Like a professional sports team, if you’re going to – Tom Brady might be the exception. If you’re going to win the Super Bowl multiple times, you’re not going to do it by yourself. You’re going to have to build the whole team up and you’re going to have to learn how to run some plays, no matter what kind of player you are. Process is how we check people in, how long it takes to be in the exam room. If you’re the cue 30-minute appointment, and it’s going 45, 50 minutes, there’s a process problem.
Spays and neuters. If you ever time that in a veterinary hospital, it’s shocking. One doctor can take two and a half hours and the animal will be under anesthesia for three hours. Another doctor can do it in 15 minutes and nobody talks about it. Like, oh, I got slow doc, today. Let’s say that we just charged $250 for we lost $400 on this doctor, and we made a $110 with this doctor, and processes the reason why.
What you have to say to a doctor is, if you can’t do this in under 20 minutes, then you’re not qualified to do this surgery in this hospital. Or, I’m happy to charge them $790 for when you do surgery, because you like to do it two hours longer.
With the client, we’ll pay for another $90 for your three hours of love, by all means, do it. The responses are, well, that’s just stupid. Then what I say to them is, so you want me to pay for you to work slowly, is what you’re saying to me. You want me to be responsible for your inability, or unwillingness to improve your skill set. I’m not going to do it. We all agreed that this is what we’re going to do with the hospital forward. We did a preliminary analysis and found out that of the 70 spays and neuters we do a month, if we could decrease the time by 15 minutes for each one, we could fit in 100 spays and neuters in a month.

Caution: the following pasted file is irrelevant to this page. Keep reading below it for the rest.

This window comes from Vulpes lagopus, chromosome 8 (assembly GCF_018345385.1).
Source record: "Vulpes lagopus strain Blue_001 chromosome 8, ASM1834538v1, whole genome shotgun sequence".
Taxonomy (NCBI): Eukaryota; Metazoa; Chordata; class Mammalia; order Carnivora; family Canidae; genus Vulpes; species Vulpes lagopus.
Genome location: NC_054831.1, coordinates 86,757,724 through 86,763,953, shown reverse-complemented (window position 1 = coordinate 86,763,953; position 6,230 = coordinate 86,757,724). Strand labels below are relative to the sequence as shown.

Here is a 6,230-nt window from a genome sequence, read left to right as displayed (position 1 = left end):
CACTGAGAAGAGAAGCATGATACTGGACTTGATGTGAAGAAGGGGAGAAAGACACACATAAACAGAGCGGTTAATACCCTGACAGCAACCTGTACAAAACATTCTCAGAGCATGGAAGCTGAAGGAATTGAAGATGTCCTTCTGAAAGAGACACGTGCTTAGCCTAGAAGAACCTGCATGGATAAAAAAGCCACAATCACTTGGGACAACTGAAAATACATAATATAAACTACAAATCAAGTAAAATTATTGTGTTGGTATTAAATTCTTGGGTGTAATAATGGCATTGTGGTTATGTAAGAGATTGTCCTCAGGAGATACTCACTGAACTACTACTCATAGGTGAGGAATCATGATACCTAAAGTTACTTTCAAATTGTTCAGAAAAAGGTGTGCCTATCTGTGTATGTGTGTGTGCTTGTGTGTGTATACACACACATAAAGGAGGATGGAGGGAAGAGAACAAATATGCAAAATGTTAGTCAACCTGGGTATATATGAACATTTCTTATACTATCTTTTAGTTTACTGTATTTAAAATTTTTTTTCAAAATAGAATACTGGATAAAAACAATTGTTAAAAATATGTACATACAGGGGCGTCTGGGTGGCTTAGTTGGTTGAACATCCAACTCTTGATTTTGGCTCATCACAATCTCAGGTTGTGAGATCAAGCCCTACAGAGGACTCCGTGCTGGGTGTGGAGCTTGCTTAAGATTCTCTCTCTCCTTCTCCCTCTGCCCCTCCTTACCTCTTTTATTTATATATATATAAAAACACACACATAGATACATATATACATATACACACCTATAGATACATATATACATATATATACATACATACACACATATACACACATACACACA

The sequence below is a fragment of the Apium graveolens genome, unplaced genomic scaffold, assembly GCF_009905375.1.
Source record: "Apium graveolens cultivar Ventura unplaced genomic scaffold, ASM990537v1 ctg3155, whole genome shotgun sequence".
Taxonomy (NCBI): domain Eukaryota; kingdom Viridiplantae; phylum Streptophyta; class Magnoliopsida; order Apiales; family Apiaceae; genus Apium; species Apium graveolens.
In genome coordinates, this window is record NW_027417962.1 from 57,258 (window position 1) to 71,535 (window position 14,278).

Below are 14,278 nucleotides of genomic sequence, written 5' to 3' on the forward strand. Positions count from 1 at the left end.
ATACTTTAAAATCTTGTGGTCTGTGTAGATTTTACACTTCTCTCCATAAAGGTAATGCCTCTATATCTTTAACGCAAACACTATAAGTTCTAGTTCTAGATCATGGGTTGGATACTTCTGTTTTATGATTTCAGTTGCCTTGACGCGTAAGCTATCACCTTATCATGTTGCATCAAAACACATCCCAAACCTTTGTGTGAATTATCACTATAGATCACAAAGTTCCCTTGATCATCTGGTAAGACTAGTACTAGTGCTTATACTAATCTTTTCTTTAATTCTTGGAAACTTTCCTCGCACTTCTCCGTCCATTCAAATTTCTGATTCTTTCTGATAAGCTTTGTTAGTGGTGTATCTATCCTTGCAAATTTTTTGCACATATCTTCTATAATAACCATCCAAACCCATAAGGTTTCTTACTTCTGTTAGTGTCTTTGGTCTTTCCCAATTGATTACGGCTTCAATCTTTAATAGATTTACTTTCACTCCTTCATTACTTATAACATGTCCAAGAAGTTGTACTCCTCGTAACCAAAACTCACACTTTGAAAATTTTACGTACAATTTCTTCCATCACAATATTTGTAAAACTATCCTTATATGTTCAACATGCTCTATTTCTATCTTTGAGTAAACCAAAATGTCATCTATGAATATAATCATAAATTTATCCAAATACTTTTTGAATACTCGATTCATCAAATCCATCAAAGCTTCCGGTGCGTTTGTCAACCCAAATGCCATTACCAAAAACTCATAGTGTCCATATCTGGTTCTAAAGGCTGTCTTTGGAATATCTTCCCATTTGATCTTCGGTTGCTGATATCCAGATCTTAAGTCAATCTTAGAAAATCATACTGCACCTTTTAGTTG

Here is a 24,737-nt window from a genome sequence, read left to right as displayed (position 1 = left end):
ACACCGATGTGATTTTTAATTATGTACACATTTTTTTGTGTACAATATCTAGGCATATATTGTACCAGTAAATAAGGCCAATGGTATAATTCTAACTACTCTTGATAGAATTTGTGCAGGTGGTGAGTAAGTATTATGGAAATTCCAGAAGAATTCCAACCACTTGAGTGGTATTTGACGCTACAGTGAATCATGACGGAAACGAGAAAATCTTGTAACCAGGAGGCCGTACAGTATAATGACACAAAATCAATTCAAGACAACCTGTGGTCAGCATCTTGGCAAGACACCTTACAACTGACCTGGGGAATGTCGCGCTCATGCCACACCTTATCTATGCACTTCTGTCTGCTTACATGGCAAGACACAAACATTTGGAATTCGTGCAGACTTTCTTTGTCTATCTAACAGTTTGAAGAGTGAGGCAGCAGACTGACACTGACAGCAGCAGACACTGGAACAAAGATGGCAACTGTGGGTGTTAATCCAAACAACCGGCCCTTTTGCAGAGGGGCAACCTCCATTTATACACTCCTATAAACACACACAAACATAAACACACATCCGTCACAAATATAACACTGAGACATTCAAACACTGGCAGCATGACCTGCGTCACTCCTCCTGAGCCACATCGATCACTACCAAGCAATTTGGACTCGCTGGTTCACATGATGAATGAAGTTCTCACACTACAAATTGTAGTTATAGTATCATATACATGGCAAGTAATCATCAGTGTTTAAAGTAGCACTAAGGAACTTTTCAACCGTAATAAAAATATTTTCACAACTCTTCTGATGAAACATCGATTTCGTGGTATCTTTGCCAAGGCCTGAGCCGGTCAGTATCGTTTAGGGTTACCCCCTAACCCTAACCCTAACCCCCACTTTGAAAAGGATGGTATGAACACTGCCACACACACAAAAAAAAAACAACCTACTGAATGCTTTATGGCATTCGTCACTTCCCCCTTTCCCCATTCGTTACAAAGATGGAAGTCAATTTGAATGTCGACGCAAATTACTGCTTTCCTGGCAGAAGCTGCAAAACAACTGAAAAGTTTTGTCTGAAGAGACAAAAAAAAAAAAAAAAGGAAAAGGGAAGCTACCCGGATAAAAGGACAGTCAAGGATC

That’s the rationale. That’s business. If you don’t like, that, then you still want to practice like mom and pop, and that’s perfectly fine. I’m happy to have you as a competitor. Go out and open a hospital right next to me. If you can out love our process, then you deserve to win the war. What I know, because this was back in the 90s when VCA first started, everybody said, “Oh God, corporate medicine is going to overtake veterinary medicine. It’s all going to fall to shit.”
I was among the people who said that might be true. Now, I firmly believe that all the corporate medicine has done is take an advantage of the hole in the profession. That corporation wouldn’t come in here and scooped all this up if we were running our ship the way we were supposed to. Because there would be nothing to improve. There wouldn’t be a way for them to quantify, they make it better. What most corporations know is that just through a simple process, like measuring my P&L, watching my labor costs, watching my drug and supply costs, doing some basic training, doing some projections for business, doing some basic marketing and analysis of customers’ needs, all of that stuff is the difference between 10% EBITDA and 15%. then you add the EQ communication component on top of it. now you get to that lovely 20% EBITDA.
Then you dad the EQ communication component on top of it, and now you get to that lovely 20% EBITDA mark. Most consolidators have great faith in the fact that they can turn a 10% practice into a 20% practice in a matter of two to three years. They can, and they do, and that’s why everybody’s rushing to buy them in the hospital. There’s a broad overview of process, but maybe now we can get down in the weeds a little bit more with it.